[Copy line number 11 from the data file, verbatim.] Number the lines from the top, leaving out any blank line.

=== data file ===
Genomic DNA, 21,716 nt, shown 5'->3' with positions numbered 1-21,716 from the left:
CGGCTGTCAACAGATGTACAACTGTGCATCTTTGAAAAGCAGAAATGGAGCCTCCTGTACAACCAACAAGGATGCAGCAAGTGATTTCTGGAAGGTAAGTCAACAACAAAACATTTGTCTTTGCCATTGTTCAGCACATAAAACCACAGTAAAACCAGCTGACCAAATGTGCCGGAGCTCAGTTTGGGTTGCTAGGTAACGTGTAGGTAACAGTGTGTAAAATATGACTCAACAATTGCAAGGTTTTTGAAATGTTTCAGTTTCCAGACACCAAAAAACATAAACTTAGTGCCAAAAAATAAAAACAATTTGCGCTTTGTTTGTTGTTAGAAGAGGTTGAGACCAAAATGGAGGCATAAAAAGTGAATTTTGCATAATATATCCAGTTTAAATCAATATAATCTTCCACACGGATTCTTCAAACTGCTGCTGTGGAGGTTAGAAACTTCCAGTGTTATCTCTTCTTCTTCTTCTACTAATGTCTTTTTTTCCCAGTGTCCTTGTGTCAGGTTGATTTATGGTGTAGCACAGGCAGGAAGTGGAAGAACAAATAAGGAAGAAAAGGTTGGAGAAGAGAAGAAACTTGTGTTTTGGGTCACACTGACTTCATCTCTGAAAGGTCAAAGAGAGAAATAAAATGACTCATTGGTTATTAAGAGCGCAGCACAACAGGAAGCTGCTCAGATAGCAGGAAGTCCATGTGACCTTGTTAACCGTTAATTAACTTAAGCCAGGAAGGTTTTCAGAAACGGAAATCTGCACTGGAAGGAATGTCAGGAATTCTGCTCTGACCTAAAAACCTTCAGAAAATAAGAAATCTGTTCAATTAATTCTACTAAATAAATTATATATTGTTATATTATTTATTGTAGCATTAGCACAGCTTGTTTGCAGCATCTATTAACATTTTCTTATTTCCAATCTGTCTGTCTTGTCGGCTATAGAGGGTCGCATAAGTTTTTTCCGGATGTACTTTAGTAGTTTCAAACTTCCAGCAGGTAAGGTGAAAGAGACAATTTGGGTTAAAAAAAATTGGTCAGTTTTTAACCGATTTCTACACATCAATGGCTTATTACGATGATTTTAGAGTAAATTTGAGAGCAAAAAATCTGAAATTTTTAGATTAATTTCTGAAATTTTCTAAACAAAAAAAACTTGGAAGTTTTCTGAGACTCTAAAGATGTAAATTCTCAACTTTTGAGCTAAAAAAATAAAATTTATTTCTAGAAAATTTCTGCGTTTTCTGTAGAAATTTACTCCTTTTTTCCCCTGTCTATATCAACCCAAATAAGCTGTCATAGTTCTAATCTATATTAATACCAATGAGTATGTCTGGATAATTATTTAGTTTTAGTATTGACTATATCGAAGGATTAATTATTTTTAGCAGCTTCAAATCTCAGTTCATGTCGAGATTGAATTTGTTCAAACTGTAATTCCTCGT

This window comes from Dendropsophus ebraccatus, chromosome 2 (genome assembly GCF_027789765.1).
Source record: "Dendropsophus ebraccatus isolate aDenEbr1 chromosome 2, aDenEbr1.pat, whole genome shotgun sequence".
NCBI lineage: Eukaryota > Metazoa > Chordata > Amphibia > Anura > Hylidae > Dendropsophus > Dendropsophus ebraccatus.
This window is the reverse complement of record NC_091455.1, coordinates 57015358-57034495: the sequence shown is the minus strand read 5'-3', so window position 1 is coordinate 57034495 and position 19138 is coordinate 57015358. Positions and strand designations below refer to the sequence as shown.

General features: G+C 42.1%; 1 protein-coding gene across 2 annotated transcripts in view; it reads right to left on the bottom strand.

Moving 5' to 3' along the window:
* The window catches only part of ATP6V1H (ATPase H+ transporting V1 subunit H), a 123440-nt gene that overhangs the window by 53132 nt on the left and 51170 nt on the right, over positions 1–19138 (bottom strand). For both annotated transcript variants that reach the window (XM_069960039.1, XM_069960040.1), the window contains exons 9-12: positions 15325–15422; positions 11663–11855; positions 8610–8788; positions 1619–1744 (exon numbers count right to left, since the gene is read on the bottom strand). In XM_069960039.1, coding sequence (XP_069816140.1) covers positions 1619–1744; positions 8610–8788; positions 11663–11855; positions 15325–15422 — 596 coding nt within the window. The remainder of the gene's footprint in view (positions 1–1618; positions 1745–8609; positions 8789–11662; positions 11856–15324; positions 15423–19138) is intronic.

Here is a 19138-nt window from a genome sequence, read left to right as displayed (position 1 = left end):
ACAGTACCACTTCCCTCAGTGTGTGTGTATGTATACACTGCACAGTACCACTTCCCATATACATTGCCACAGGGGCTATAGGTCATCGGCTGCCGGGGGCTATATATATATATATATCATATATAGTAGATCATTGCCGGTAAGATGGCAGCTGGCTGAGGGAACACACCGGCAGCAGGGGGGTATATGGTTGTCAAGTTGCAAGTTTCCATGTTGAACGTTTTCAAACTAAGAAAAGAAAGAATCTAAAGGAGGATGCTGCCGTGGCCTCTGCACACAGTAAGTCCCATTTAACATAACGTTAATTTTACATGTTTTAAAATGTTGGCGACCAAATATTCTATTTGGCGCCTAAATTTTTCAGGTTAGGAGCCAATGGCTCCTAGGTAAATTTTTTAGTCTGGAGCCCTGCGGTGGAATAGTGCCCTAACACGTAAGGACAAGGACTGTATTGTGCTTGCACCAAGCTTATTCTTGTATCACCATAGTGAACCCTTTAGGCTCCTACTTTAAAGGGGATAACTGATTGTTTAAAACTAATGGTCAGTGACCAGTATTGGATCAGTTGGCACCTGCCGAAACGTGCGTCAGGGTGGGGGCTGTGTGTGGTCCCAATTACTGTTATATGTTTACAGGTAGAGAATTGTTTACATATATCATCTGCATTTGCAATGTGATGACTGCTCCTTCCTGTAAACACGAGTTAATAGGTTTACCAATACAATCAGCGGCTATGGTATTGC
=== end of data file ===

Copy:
ACAGTACCACTTCCCTCAGTGTGTGTGTATGTATACACTGCACAGTACCACTTCCCATATACATTGCCACAGGGGCTATAGGTCATCGGCTGCCGGGGGCTATATATATATATATATCATATATAGTAGATCATTGCCGGTAAGATGGCAGCTGGCTGAGGGAACACACCGGCAGCAGGGGGGTATATGGTTGTCAAGTTGCAAGTTTCCATGTTGAACGTTTTCAAACTAAGAAAAGAAAGAATCTAAAGGAGGATGCTGCCGTGGCCTCTGCACACAGTAAGTCCCATTTAACATAACGTTAATTTTACATGTTTTAAAATGTTGGCGACCAAATATTCTATTTGGCGCCTAAATTTTTCAGGTTAGGAGCCAATGGCTCCTAGGTAAATTTTTTAGTCTGGAGCCCTGCGGTGGAATAGTGCCCTAACACGTAAGGACAAGGACTGTATTGTGCTTGCACCAAGCTTATTCTTGTATCACCATAGTGAACCCTTTAGGCTCCTACTTTAAAGGGGATAACTGATTGTTTAAAACTAATGGTCAGTGACCAGTATTGGATCAGTTGGCACCTGCCGAAACGTGCGTCAGGGTGGGGGCTGTGTGTGGTCCCAATTACTGTTATATGTTTACAGGTAGAGAATTGTTTACATATATCATCTGCATTTGCAATGTGATGACTGCTCCTTCCTGTAAACACGAGTTAATAGGTTTACCAATACAATCAGCGGCTATGGTATTGC